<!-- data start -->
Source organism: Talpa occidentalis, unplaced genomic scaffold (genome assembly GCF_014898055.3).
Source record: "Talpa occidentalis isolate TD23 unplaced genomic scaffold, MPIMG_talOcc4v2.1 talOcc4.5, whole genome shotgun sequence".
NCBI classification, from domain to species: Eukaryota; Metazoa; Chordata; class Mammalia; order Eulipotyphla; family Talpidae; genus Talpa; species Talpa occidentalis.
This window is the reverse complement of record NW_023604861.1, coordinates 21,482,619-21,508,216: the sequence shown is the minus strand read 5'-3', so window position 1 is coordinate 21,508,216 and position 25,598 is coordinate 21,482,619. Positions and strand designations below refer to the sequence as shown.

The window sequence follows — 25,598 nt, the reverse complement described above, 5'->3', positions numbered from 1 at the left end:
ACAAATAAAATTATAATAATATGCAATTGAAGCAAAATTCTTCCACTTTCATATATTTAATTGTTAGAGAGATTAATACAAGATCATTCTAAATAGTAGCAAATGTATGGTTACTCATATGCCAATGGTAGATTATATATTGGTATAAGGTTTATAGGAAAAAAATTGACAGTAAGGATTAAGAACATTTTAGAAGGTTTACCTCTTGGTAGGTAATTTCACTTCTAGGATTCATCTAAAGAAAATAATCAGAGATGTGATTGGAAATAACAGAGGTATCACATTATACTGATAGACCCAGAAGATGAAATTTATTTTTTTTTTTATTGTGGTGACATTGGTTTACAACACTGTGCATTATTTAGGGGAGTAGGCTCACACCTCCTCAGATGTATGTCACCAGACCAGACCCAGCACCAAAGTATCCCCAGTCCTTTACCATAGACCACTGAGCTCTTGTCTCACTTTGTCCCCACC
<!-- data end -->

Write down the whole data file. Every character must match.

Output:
Source organism: Talpa occidentalis, unplaced genomic scaffold (genome assembly GCF_014898055.3).
Source record: "Talpa occidentalis isolate TD23 unplaced genomic scaffold, MPIMG_talOcc4v2.1 talOcc4.5, whole genome shotgun sequence".
NCBI classification, from domain to species: Eukaryota; Metazoa; Chordata; class Mammalia; order Eulipotyphla; family Talpidae; genus Talpa; species Talpa occidentalis.
This window is the reverse complement of record NW_023604861.1, coordinates 21,482,619-21,508,216: the sequence shown is the minus strand read 5'-3', so window position 1 is coordinate 21,508,216 and position 25,598 is coordinate 21,482,619. Positions and strand designations below refer to the sequence as shown.

The window sequence follows — 25,598 nt, the reverse complement described above, 5'->3', positions numbered from 1 at the left end:
ACAAATAAAATTATAATAATATGCAATTGAAGCAAAATTCTTCCACTTTCATATATTTAATTGTTAGAGAGATTAATACAAGATCATTCTAAATAGTAGCAAATGTATGGTTACTCATATGCCAATGGTAGATTATATATTGGTATAAGGTTTATAGGAAAAAAATTGACAGTAAGGATTAAGAACATTTTAGAAGGTTTACCTCTTGGTAGGTAATTTCACTTCTAGGATTCATCTAAAGAAAATAATCAGAGATGTGATTGGAAATAACAGAGGTATCACATTATACTGATAGACCCAGAAGATGAAATTTATTTTTTTTTTTATTGTGGTGACATTGGTTTACAACACTGTGCATTATTTAGGGGAGTAGGCTCACACCTCCTCAGATGTATGTCACCAGACCAGACCCAGCACCAAAGTATCCCCAGTCCTTTACCATAGACCACTGAGCTCTTGTCTCACTTTGTCCCCACC